Boxstore Aesthetic

April 29, 2011

There’s not much I can add to the discussion about this week’s decision by the Public Works Committee to kill the Fort York pedestrian bridge that hasn’t been already said more fully and completely by Derek Flack at blogTO and Ford For Toronto’s Matt Elliott. Except maybe to introduce a new word to the English language. Derived from a combination of despair and anger that has become the prevalent mood here in Toronto during the Mayor Rob Ford era. Angair? Desger? Despanger? (Try it with a French pronunciation. Day-PAN-jay.)

How many times and ways can we talk about myopia and short-sightedness? Pennywise and poundfoolishness. The stunted notion of ‘core services’ being seen as little more than roads and sewers and not the wider, longer view of all round liveability.

That the public face of the move to kill the bridge is Councillor David Shiner comes as no surprise. He is part of the core group of Team Ford whose prime motivating factor seems to be, even more than simple political ideology, exacting revenge on anyone or anything from the Miller administration for excluding them from positions of power or influence. Once the mighty budget chief under Mel Lastman, Councillor Shiner was reduced to outsider status during the David Miller years, and somebody has to pay for that slight.

He couldn’t really have bagged a bigger prize, either, than the Fort York bridge. Not a big ticket item money-wise (less than the revenue the city won’t see from the decision to repeal the VRT), it was the baby of Ward 19’s former councillor and Miller’s Deputy Mayor, Joe Pantalone.  ‘An attack on taxpayers’, Councillor Shiner called the bridge and its ‘fancy’ design. Fancy’s the old way of doing things at City Hall. Austerity (in both mind and matter) is the new fancy.

What’s especially rich about Councillor Shiner’s demand for more financial accountability in somebody else’s ward is that he’s one of the beneficiaries of perhaps the biggest boondoggle… I mean, investment in future development… in recent memory:  the Sheppard subway line. Running through a bottom slice of his Ward 24, we have recently heard the councillor get up and defend the mayor’s plan to extend the subway, extolling ‘the subway to nowhere’’s contribution to a construction boom along its corridor. An argument some have made about the Fort York bridge. Its fancy design would help spur interesting investment around it much more than a Gardiner Expressway version of it might.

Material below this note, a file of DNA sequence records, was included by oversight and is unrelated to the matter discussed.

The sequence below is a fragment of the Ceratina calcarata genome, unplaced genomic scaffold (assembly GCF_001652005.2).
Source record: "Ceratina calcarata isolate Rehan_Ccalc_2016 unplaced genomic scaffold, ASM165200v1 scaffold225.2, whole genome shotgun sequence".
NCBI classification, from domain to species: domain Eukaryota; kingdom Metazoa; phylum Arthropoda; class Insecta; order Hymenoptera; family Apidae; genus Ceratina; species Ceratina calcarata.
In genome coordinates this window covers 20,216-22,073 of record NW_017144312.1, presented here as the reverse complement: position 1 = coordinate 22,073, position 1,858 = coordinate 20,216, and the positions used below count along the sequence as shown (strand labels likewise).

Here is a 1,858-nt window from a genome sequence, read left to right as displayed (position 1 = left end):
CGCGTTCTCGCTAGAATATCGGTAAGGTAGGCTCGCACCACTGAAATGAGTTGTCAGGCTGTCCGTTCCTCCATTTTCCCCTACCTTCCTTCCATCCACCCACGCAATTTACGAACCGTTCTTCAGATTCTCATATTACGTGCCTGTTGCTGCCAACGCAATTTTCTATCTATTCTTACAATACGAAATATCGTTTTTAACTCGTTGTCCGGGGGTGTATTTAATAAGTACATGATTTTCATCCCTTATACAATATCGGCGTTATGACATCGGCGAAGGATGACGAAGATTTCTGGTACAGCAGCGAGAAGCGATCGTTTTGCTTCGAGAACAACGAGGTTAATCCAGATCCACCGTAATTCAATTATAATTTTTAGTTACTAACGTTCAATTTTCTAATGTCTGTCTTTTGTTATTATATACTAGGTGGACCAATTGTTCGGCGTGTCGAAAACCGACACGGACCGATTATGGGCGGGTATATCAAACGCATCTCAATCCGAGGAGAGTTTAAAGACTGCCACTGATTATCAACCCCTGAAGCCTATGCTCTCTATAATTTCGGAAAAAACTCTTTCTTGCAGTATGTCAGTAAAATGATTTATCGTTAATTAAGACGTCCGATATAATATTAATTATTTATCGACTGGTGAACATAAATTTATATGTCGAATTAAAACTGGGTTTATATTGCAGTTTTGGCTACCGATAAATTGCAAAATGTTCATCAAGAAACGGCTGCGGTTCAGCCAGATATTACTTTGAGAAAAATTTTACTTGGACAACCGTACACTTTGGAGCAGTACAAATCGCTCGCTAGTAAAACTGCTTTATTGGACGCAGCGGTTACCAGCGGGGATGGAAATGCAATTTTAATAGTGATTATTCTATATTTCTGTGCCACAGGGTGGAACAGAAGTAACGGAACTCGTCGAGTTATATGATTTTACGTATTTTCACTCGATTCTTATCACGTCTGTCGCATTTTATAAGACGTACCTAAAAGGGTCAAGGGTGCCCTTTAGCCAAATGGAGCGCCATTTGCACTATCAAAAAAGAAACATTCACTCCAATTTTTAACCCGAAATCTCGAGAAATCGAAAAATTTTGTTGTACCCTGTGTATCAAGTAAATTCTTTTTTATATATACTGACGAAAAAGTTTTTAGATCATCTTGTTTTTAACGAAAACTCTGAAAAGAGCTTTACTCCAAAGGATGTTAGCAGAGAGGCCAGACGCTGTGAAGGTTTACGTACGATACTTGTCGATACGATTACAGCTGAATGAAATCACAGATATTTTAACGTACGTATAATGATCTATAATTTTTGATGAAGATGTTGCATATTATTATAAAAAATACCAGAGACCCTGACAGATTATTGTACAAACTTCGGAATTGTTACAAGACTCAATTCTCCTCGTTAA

It’s also interesting to note that in justifying his decision Councillor Shiner said, “… just think about what that $23 million could do for bridge rehab, for road repair; think of the community centres it could fix up, of the children’s services and child care centres it could provide.” I believe that this is the same councillor who back a few months during the budget debate, grilled a representative from the Toronto Public Library about switching projects after money had been specifically allocated even if timelines and preparedness dictated a strategic change. Doesn’t his rationale about using possible savings from a scaled back version of the bridge on more pressing needs use the same kind of reasoning he dismissed on the part of TPL?

While I’m sure impossible to track, it would be interesting to see how much of any savings that might arise from a new, modified bridge construction Councillor Shriner will then fight to spend on infrastructure upgrades, community centres and child care. Colour me sceptical (which is more or less teal-like) that’ll be the case. Instead, I see whatever money there is being flushed down the sinkhole created by tax cuts and freezes, and the fundamental ill-will the conservative faction at City Hall bear toward generating revenue.

The fate of the Fort York bridge is the inevitable outcome that arises when politicians elected on a platform of respecting taxpayers not citizens gain power. There’s no bigger picture outside the bottom line. Why do anything special or fancy when it can be done for less money? Imagine the oodles of dough saved for Paris way back when if Napolean III told Baron Haussmann that his plans were all pretty and such but let’s scale it back a little, shall we. Why build a stage with a Frank Gehry proscenium arch (to use an example from one of the mayor’s favourite cities, Chicago) when a concrete band shell would work just as well?

despangerly submitted by Cityslikr

Au Paris!

August 2, 2010